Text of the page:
In my career I've done a lion's share of job fairs.
While they seem "old fashioned" they are still (imo) the best way to get in front of employees, to find out what the market looks like, and be able to network. Employers show up with signage, free trinkets, and a smile trying to entice potential candidates to work for them.
Unfortunately, I've seen some job seekers do some truly stupid things at job fairs. Perhaps it's lack of knowledge, perhaps it's lack of caring (or both) - reality is, at a job fair you're being interviewed. So beware.
Here's a few things that I've witnessed at job fairs that really need to stop:
- Don't bring your baby or kids.
It's tough to find a sitter, I get it. But it's a distraction and also can be a red flag for an employer that you'll have difficulty with childcare.
- Don't wear slippers/house shoes.
This just shows that you don't care. When you're at a job fair you're essentially being interviewed. Employers are less likely to take you seriously if you can't take the time to get dressed properly.
- Never ever under any circumstances utter the words: "I just need a job" or "I'll do anything."
While it may seem a great answer as to your work ethic, what it really shows me is that you don't care. You're just looking for a job, any old job will do. I don't want to hear that. I want to know your aspirations. What you enjoy. What you're good at. What type of job do you want?
- Don't show up stoned/drunk/drugged up.
Dilated eyes. Talking too closely. Slurred words. And we all know that "familiar smell." We can tell when someone is three sheets to the wind. Stay home, sleep it off.
- Don't wear platform high heels or strappy heels that you'd wear to a club.
Perhaps I'm a prude. Perhaps I'm too conservative. But when ladies walk around wearing platform heels it seems a) uncomfortable and b) makes me question your dress code at the office. I don't want to be distracted by your high heals, I'd much rather be impressed by your qualifications, not your heels.
- Don't attend with your Mom/Dad/Spouse.
Perhaps they came with you because they are looking for a job, or maybe as moral support. That's fine, but if they are following you around, making the first impression and then introducing you as "This is my son and he's looking for a job..." - that's not a good sign. Acquire the proper techniques to introduce yourself and for crying out loud learn how to shake a hand. Mom and Dad can't baby you forever.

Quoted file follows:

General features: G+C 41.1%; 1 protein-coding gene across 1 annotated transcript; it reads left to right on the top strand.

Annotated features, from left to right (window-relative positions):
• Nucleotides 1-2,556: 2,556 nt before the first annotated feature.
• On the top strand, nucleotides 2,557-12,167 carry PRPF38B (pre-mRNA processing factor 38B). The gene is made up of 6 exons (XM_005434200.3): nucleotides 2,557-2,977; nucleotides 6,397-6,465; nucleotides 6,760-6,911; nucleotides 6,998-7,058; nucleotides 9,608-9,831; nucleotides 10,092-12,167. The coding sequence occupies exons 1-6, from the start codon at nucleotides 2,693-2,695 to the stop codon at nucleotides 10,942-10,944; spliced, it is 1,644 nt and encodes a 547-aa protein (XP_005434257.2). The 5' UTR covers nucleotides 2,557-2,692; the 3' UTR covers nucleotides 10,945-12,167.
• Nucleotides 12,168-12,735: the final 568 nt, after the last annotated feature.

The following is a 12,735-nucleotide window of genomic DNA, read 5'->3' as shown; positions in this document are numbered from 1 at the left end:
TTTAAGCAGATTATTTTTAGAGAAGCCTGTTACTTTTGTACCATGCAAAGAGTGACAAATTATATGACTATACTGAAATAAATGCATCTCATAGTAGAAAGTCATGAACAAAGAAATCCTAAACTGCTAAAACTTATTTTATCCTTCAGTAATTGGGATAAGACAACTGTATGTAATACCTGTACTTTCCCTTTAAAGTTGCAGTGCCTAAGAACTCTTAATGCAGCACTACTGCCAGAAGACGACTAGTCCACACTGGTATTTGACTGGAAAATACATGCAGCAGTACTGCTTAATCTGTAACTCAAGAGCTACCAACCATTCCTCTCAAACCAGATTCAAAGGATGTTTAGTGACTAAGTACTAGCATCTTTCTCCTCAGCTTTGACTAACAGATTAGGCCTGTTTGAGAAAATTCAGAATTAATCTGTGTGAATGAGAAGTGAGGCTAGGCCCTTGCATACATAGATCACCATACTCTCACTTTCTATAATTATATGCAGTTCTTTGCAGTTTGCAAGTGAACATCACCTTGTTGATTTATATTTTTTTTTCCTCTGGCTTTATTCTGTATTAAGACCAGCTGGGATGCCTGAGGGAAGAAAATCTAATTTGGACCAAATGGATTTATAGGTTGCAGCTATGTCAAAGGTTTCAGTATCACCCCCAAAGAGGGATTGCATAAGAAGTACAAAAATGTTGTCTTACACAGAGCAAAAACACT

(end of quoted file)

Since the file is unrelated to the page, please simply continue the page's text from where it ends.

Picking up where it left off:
- Don't show up in your other job's uniform.
I get it. You just got off your shift and you're looking for another job. But this is just poor form... and even more so if that same employer is at the job fair. It's a reflection of "bad judgment" and we want people who think tactfully and have a certain amount of decorum.
- Don't talk to much or hoard the attention of the employer.
There's some serious chatty-Kathys at these events. While I'd love to chit chat with you about how you were on the Olympic swim team in Canada and are hoping to move back there to start a youth swimming pool (true story) - I have more candidates to talk to. They also want/need my attention. I'm here working too, so take the time to get personal and then move along once you've got the next steps for applying with my company. It's a red flag about your ability to understand social cues.
- Don't ask "How much does it pay?"
Similar to #3 above. This means that all you care about is a paycheck and that you'll go to the highest bidder. Perhaps that's the case - but employers know those aren't good, long-term, hard-working employees. Employees who are bottom dollar driven end up being the complainers in the office, the ones who nit-pick everything, and become job hoppers. It's a red flag.
- Don't say "I don't want to..."
While perusing around the job fair if you come across a industry/vendor - watch what you say. Perhaps delivering pizzas isn't something you want to do, but vendors can hear you and guess what? Most of us are in recruitment/HR and we also change jobs too. If I recognize you as the guy who said "Ain't no way I'm doing that!" and then you just happen to be in my interview chair later on... sucks for you.
Tune in next week for Ten Things to NOT do at Job Fairs (for Employers).